It has been said by many non-Mexicans such as Americans, Germans, French, among many others, that Mexicans are much too touchy: They don’t seem to handle criticism very well, and are too easily hurt. Stated bluntly, too touchy.
It is interesting to note that within many cultures, people often say the same thing about women, even in “touchy” cultures such as Mexico.
The Macho Unemotional Business World
In the world of business, having a reputation of being too sensitive can often be the kiss of death. In the West, especially, the world of business has a highly militarized language, probably because much of business culture was derived from military mentality (and male, of course). Thus, in business we talk about conquering and penetrating a market, or we talk about the business environment as a “jungle,” and about all kinds of wars: price wars, incentive wars, discount wars, among many “wars.” Therefore the Western business model frowns upon people who seem easily hurt, and guess what, the Mexican sensitivity (at least in their eyes) can be perceived as a trait which makes them ill-prepared to handle the rough world awaiting them.
The problem, as is always the case in cross-cultural matters, is that what in one culture is perceived as overly sensitive, in another culture the same behavior is considered harmonious, well-mannered and needed behavior to establish relationships.
Let me illustrate what I am trying to convey with one specific example – public embarrassment. In Mexico, to put a person in a public situation of feeling embarrassed, for example, of looking ignorant, or ill-informed, is to embarrass that individual, since his or her weakness is being displayed publicly. In Mexico they use the term ” balconear” to convey this behavior. ” Balconear” comes from the word ” balcón” (as in a balcony, literally), and in the old days leaders or young ladies would appear in balconies to be seen publicly. Thus, if you are running a brainstorm session in Mexico and do not agree with what a person does, it is considered rude to criticize the person or the idea too directly. If you say, “I think that’s completely wrong,” you will very likely get Mexicans to react with hurt feelings. Touchy, touchy.
As I make this point to non-Mexicans, they offer strong resistance. “Why should I waste my time worrying about their sensitivity? They should work on controlling their emotions better!” is the way one of my former trainees put it.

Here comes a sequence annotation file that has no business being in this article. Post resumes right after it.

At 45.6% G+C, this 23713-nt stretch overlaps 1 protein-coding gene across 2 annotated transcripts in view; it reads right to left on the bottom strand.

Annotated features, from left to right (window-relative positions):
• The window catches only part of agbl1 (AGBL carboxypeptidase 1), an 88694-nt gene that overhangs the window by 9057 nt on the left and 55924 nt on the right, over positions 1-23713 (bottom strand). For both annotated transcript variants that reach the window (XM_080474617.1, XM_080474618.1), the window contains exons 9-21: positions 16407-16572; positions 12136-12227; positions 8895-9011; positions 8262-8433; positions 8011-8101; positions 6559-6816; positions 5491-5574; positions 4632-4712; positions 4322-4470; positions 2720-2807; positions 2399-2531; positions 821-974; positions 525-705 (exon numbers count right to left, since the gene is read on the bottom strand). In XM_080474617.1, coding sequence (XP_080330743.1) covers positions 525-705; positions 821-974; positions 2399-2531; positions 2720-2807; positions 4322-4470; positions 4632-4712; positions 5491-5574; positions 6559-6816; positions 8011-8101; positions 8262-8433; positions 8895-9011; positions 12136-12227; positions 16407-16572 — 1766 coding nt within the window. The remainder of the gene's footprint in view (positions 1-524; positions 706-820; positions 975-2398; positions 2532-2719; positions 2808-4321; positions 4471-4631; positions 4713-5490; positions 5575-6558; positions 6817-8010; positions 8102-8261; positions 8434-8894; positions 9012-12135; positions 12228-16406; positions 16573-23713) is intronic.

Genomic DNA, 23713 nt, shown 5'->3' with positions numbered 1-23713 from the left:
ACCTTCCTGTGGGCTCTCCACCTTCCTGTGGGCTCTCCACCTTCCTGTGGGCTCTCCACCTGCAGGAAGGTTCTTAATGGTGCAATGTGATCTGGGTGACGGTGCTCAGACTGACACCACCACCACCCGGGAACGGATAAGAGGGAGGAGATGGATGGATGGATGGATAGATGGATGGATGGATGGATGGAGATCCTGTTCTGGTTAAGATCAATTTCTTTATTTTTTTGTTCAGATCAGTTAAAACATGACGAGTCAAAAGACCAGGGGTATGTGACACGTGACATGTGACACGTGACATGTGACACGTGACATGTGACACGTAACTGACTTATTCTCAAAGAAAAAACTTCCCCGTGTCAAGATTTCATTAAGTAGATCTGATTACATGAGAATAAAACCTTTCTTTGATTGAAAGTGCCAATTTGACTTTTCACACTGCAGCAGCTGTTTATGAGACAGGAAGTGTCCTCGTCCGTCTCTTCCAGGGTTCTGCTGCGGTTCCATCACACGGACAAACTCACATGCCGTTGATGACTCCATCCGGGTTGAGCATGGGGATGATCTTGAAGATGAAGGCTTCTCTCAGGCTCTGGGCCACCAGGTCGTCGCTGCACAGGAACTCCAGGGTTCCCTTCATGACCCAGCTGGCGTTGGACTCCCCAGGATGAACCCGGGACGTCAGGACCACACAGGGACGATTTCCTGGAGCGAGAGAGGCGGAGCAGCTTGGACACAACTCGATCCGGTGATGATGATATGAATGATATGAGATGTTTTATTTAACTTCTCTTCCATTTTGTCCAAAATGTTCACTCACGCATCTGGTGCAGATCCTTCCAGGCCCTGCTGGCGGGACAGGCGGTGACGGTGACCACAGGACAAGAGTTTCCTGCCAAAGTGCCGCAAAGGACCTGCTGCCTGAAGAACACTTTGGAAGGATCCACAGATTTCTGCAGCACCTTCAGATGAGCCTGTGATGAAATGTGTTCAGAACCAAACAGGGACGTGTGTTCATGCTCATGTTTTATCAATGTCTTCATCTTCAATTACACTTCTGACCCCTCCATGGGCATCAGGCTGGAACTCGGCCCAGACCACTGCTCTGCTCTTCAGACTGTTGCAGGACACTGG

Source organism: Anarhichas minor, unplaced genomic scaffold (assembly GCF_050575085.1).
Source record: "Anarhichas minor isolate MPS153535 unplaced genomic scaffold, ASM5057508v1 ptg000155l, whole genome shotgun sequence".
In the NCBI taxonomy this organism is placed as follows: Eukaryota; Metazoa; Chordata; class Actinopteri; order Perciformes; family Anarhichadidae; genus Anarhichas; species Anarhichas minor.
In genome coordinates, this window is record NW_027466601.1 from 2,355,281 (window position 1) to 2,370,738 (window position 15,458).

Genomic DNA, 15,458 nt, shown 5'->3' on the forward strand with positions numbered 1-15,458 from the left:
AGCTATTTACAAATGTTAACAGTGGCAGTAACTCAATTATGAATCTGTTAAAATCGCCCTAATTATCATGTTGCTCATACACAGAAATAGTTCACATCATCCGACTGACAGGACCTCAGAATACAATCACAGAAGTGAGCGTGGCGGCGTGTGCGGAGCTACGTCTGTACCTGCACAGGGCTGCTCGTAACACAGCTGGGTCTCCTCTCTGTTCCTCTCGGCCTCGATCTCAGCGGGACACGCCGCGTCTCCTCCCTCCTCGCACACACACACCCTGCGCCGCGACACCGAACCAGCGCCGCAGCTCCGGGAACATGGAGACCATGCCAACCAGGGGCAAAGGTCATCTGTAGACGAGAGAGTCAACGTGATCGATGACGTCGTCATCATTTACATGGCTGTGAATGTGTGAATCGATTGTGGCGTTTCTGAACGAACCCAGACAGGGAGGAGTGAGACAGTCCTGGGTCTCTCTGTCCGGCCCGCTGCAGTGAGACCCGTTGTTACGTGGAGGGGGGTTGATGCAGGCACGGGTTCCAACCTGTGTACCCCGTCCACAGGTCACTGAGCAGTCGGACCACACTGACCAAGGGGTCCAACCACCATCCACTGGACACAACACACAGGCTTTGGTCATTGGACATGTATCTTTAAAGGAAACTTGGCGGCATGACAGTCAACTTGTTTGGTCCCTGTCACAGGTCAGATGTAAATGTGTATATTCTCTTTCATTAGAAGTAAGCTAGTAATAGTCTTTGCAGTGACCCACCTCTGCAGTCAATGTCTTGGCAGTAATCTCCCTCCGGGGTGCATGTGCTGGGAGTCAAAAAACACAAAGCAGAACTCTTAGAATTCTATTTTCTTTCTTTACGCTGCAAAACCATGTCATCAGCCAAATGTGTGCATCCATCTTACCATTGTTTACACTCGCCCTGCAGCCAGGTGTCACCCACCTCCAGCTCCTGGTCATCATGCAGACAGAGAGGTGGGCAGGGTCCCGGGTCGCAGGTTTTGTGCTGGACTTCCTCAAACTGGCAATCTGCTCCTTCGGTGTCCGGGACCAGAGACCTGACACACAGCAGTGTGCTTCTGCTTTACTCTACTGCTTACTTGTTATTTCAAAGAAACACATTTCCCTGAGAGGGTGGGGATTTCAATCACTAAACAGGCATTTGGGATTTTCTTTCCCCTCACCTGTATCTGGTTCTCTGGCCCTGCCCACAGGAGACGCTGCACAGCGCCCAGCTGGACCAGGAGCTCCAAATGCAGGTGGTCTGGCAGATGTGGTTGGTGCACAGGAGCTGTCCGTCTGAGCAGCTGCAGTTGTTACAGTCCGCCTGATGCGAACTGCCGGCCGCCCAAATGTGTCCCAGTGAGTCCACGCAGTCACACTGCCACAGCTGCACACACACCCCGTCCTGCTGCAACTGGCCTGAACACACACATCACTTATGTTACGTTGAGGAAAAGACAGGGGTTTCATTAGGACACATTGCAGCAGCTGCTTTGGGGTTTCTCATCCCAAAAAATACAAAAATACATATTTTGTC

It really goes both ways, in an ideal world. But in my years of experience, non-Mexicans make this mistake time after time, either knowing that they are hurting people, or conveniently ignoring it altogether. But at a subconscious level, they put their Mexican counterpart one step lower. On top of that, already the feeling of superiority that many non-Mexicans have about Mexico and its people, the treatment they give is very much that of a colonizer.
The Business Case
So much for the moral issue involved in this cultural trait. But this column presumes to be a helpful tool for people who would like to do business in Mexico, and so a business case must be made.
In the first place, it should be rather obvious that anyone whose feelings are hurt is not likely to be positive in their reactions, so they will not work well with you. This would be true if you have Mexican employees, or are negotiating with Mexican counterparts.
The second issue is to believe that being so-called sensitive affects your effectiveness in the business world. You can be effective and affective at the same time. As women have entered the workforce in large numbers, they have made it very clear that feeling-oriented management can be as effective as other styles, if not more. The military model does not need to be the only one. We can seduce markets just as easily as conquer them. We can cooperate rather than compete and get the same or better results. We can do well while doing good just as easily as simply doing well.
We can be sensitive, and we can win.
But most of all, if we are smart, by giving due respect to the sensitivity that Mexicans may have, you can simply improve your business opportunities, and begin to enjoy, rather than endure, doing business in Mexico.